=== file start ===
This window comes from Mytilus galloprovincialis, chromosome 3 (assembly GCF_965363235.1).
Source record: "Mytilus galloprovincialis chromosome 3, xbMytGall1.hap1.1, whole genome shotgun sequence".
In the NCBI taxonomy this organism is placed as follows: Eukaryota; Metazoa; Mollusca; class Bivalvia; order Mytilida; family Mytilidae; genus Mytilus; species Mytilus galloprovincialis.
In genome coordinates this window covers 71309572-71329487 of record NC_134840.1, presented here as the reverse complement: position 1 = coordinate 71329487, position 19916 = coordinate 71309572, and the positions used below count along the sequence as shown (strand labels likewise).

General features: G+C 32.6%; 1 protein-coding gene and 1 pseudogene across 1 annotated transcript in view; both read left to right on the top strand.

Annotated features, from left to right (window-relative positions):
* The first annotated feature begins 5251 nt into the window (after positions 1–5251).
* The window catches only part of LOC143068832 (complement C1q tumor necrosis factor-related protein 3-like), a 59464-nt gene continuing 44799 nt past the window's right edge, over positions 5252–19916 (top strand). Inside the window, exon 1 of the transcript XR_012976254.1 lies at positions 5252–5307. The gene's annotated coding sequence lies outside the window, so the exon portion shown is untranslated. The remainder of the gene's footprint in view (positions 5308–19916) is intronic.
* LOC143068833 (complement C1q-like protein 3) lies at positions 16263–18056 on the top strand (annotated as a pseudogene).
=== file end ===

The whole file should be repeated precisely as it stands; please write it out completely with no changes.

This window comes from Mytilus galloprovincialis, chromosome 3 (assembly GCF_965363235.1).
Source record: "Mytilus galloprovincialis chromosome 3, xbMytGall1.hap1.1, whole genome shotgun sequence".
In the NCBI taxonomy this organism is placed as follows: Eukaryota; Metazoa; Mollusca; class Bivalvia; order Mytilida; family Mytilidae; genus Mytilus; species Mytilus galloprovincialis.
In genome coordinates this window covers 71309572-71329487 of record NC_134840.1, presented here as the reverse complement: position 1 = coordinate 71329487, position 19916 = coordinate 71309572, and the positions used below count along the sequence as shown (strand labels likewise).

General features: G+C 32.6%; 1 protein-coding gene and 1 pseudogene across 1 annotated transcript in view; both read left to right on the top strand.

Annotated features, from left to right (window-relative positions):
* The first annotated feature begins 5251 nt into the window (after positions 1–5251).
* The window catches only part of LOC143068832 (complement C1q tumor necrosis factor-related protein 3-like), a 59464-nt gene continuing 44799 nt past the window's right edge, over positions 5252–19916 (top strand). Inside the window, exon 1 of the transcript XR_012976254.1 lies at positions 5252–5307. The gene's annotated coding sequence lies outside the window, so the exon portion shown is untranslated. The remainder of the gene's footprint in view (positions 5308–19916) is intronic.
* LOC143068833 (complement C1q-like protein 3) lies at positions 16263–18056 on the top strand (annotated as a pseudogene).